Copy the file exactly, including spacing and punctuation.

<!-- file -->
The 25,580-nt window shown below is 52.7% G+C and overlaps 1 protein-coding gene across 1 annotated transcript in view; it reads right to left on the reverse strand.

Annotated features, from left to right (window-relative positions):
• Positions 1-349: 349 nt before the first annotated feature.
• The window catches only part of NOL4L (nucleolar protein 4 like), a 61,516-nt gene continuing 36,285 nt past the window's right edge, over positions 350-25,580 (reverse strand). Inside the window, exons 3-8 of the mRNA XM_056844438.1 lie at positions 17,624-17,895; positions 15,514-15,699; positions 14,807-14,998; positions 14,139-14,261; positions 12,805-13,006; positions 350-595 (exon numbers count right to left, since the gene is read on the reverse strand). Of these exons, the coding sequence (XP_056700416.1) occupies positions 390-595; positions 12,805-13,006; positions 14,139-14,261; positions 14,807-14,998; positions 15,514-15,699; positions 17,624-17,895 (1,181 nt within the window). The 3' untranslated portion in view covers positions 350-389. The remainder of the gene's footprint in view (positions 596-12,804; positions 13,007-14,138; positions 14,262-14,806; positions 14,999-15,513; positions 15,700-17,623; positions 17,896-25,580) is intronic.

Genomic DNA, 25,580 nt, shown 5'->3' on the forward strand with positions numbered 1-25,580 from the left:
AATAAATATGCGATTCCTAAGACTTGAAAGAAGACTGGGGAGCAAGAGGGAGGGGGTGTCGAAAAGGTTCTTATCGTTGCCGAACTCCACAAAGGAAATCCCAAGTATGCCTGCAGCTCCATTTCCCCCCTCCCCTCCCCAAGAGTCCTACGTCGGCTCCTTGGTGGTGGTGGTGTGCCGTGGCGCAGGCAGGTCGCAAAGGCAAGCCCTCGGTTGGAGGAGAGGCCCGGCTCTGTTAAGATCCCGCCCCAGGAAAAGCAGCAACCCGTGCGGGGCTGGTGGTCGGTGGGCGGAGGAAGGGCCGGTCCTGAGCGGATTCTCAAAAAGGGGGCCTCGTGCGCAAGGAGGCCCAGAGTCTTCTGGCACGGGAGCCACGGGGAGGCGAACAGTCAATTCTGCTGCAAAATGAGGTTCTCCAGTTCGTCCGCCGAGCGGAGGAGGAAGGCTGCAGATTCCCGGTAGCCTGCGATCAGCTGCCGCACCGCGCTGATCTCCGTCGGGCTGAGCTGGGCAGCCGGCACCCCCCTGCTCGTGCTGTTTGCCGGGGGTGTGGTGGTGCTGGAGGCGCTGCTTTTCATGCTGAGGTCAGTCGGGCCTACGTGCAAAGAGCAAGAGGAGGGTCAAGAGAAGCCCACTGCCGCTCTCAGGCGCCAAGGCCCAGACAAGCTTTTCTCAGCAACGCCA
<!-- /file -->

The 25,580-nt window shown below is 52.7% G+C and overlaps 1 protein-coding gene across 1 annotated transcript in view; it reads right to left on the reverse strand.

Annotated features, from left to right (window-relative positions):
• Positions 1-349: 349 nt before the first annotated feature.
• The window catches only part of NOL4L (nucleolar protein 4 like), a 61,516-nt gene continuing 36,285 nt past the window's right edge, over positions 350-25,580 (reverse strand). Inside the window, exons 3-8 of the mRNA XM_056844438.1 lie at positions 17,624-17,895; positions 15,514-15,699; positions 14,807-14,998; positions 14,139-14,261; positions 12,805-13,006; positions 350-595 (exon numbers count right to left, since the gene is read on the reverse strand). Of these exons, the coding sequence (XP_056700416.1) occupies positions 390-595; positions 12,805-13,006; positions 14,139-14,261; positions 14,807-14,998; positions 15,514-15,699; positions 17,624-17,895 (1,181 nt within the window). The 3' untranslated portion in view covers positions 350-389. The remainder of the gene's footprint in view (positions 596-12,804; positions 13,007-14,138; positions 14,262-14,806; positions 14,999-15,513; positions 15,700-17,623; positions 17,896-25,580) is intronic.

Genomic DNA, 25,580 nt, shown 5'->3' on the forward strand with positions numbered 1-25,580 from the left:
AATAAATATGCGATTCCTAAGACTTGAAAGAAGACTGGGGAGCAAGAGGGAGGGGGTGTCGAAAAGGTTCTTATCGTTGCCGAACTCCACAAAGGAAATCCCAAGTATGCCTGCAGCTCCATTTCCCCCCTCCCCTCCCCAAGAGTCCTACGTCGGCTCCTTGGTGGTGGTGGTGTGCCGTGGCGCAGGCAGGTCGCAAAGGCAAGCCCTCGGTTGGAGGAGAGGCCCGGCTCTGTTAAGATCCCGCCCCAGGAAAAGCAGCAACCCGTGCGGGGCTGGTGGTCGGTGGGCGGAGGAAGGGCCGGTCCTGAGCGGATTCTCAAAAAGGGGGCCTCGTGCGCAAGGAGGCCCAGAGTCTTCTGGCACGGGAGCCACGGGGAGGCGAACAGTCAATTCTGCTGCAAAATGAGGTTCTCCAGTTCGTCCGCCGAGCGGAGGAGGAAGGCTGCAGATTCCCGGTAGCCTGCGATCAGCTGCCGCACCGCGCTGATCTCCGTCGGGCTGAGCTGGGCAGCCGGCACCCCCCTGCTCGTGCTGTTTGCCGGGGGTGTGGTGGTGCTGGAGGCGCTGCTTTTCATGCTGAGGTCAGTCGGGCCTACGTGCAAAGAGCAAGAGGAGGGTCAAGAGAAGCCCACTGCCGCTCTCAGGCGCCAAGGCCCAGACAAGCTTTTCTCAGCAACGCCA